I bought you Irvine Welsh’s Trainspotting anyhow. That nipped the bud.
* * *
“Pick a job and then become the person that does it.”
I heard that in a television show. I laughed. It sounded like parenting; make a child, and then become the person who raises it. Pouring years into you, to shape you, was my fleeting pleasure.
So, when you told us you were going away, I was rattled. What was I to do now? Keep teaching? These kids could never hold a candle to you, the Bayeux Tapestry; they, an etch-a-sketch. I obviously couldn’t follow you to Germany, I couldn’t drag myself behind as you flew so gracefully.
So I held myself high as you left, wishing you luck with love, and then sank into my chair as I lost sight of you. I’d probably die in this chair, surrounded by our books.
* * *
This account is all too brief. I seem to have raced through years, in a handful of minutes. But for me this was necessary, expedient, but crucial. I’m having trouble now, trouble remembering the shape of your face and the pitch of your voice. In the rooms full of wrinklies, doctors behind desks and pews of patient pensioners, I’m starting to have trouble recognizing myself.
I’m still waiting for you to come back and remind me.
Remind me where I kept my books. Remind me which system I used to categorise them. Remind me which I had written for you, because I’m having trouble remembering.
I was struck by hyperbolic doubt last week, as Descartes would say. I lacked the certainty to open my mouth, I was so stricken with uncertainty that I couldn’t even speak of you. Everything seemed too surreal, all your exploits, achievements, the tremendous impact you had had in my life; I mistook this as a dream. I’m not speaking in hyperbole, I contemplated for a moment whether or not I had schizophrenia; perhaps it had gone unnoticed for decades, fabricating all this wonderment to keep me satiated.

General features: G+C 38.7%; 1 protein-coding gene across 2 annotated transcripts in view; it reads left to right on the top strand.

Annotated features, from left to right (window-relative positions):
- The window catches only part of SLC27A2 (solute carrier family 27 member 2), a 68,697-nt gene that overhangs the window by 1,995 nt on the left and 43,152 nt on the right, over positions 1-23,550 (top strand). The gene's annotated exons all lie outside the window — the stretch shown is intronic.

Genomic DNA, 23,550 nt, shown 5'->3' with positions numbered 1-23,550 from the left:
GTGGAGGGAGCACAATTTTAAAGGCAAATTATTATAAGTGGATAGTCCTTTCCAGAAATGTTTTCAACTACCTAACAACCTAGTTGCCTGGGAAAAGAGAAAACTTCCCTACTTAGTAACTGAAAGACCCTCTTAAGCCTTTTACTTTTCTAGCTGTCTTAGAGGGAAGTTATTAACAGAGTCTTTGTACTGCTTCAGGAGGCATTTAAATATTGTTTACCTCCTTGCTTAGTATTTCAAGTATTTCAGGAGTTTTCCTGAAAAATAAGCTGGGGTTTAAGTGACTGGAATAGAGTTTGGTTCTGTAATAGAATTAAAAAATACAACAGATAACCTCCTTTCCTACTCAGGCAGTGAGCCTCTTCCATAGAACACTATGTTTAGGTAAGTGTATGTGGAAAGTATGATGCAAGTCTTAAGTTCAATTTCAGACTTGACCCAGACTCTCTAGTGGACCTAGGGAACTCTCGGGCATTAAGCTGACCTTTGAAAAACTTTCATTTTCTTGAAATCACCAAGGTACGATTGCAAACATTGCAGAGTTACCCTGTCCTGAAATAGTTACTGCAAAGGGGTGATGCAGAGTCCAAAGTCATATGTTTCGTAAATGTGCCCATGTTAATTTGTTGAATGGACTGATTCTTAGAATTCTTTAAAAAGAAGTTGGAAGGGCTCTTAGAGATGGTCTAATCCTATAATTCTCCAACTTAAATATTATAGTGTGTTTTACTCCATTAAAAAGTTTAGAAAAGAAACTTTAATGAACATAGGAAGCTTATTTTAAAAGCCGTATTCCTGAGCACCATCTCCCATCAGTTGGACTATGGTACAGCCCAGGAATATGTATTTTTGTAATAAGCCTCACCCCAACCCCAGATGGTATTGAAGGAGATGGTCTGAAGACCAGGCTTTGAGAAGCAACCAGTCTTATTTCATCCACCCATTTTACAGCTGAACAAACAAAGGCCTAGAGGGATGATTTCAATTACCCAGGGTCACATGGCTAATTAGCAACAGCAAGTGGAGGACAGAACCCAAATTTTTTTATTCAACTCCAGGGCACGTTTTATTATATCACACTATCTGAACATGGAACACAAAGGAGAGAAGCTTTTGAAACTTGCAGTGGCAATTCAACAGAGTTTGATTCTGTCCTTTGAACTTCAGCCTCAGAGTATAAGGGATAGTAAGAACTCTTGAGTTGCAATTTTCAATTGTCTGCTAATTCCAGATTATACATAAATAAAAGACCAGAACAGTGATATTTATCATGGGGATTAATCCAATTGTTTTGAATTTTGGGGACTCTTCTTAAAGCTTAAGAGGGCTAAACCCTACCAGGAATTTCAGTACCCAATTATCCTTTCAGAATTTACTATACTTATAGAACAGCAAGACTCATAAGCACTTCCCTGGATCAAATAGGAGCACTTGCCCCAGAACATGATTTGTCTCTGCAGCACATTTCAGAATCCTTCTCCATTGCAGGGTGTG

I was bemused, but not surprised. After all, my health had steadily deteriorated in the third quarter of my century. Dementia had fucked me good and proper, taken away all that I could see and speak of; I was transfigured into a vegetable, and it felt truly emasculating.
I thought it poetic, that I had become the hereditary ashtray of two family-trees; along with dementia, I had inherited the Smithian curse of Haemophilia. Enfeeblement, and another encouragement to hogtie me in bubble wrap and leave me in the attic. I was beginning to feel less like a man and more like a piece of china.
Without you the years rushed past, I couldn’t see the growth they brought. I could only see myself, deteriorating.
My heart would rise when we got a phone call, and it would sink when I couldn’t recognise voices. Soon I couldn’t recognise people. My house was full of imposters, they weren’t the people I loved.